Despite the advocacy of industry leaders like Chouinard, the proven efficacy by some of the world’s strongest athletes and Sherpas, and hundreds of years of documented use, the most common argument against tumplines is that they aren’t safe. The claim is not without merit, but impatience is more to blame than intrinsic risk. If a runner were suddenly to run barefoot on a dirt trail, they’d likely get injured. Feet accustomed to structured cocoons of cushioned safety do not take well to the shock of having to work in new ways. Likewise, hoisting 50 pounds atop an unstrengthened spine without training guidance can also lead to harm.

Numerous studies show that tumplines and other head-carry techniques are more metabolically efficient and physically healthy than the supposedly high-tech successors that fill today’s gear shops. African women have been found to carry loads of up to 60 percent of their body weight on their heads more economically than army recruits with a backpack of an equivalent weight. Nepalese porters with a tumpline have been found to be 60 percent faster and 39 percent more powerful than their clients carrying modern packs.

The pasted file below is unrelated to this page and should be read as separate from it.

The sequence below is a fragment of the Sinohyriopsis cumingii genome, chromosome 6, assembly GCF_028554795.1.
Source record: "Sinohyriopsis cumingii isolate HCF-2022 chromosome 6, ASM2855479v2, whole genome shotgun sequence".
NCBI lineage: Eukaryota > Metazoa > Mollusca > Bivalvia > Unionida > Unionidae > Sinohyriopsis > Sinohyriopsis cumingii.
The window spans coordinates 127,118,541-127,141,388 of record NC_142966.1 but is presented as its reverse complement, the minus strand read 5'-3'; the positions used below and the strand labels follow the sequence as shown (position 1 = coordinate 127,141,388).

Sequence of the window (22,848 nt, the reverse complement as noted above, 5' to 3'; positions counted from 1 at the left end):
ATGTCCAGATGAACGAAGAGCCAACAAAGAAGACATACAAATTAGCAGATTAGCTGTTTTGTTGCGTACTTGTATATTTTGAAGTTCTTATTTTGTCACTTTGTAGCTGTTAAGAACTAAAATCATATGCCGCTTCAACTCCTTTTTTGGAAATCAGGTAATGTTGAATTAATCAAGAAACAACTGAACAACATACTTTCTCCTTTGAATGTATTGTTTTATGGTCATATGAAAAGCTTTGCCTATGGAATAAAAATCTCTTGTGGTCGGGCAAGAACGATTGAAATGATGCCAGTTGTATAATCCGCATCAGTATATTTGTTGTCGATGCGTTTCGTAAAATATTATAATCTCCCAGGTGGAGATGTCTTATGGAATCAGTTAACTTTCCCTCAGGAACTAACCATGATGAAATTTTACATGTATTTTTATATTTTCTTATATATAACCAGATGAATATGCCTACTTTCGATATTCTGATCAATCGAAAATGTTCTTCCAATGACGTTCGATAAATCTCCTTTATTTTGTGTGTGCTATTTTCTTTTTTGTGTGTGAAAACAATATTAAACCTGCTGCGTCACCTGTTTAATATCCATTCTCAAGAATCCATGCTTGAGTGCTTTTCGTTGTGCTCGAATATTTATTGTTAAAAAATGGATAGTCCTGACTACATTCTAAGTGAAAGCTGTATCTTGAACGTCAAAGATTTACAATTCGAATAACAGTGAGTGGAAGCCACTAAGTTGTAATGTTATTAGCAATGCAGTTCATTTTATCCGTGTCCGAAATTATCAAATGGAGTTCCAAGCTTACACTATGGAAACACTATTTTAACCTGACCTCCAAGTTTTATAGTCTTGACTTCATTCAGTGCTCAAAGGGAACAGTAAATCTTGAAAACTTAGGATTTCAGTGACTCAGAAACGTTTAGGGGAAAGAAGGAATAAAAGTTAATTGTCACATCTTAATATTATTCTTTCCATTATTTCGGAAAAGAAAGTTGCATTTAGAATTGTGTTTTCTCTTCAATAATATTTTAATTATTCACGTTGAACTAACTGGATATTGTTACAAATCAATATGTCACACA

In 2007, the Outside magazine contributor Eric Hansen wrote about how he had tested out the economy of the tumpline for himself. After convincing a team of Nepalese porters to let him into their ranks, he was fitted with a rope tumpline and loaded up. The experience wasn’t fun or comfortable, but it did question prevailing norms in the world of outdoor sports. Whereas a client might struggle with a 55-pound load, that was the absolute minimum that a porter would carry for the same distance.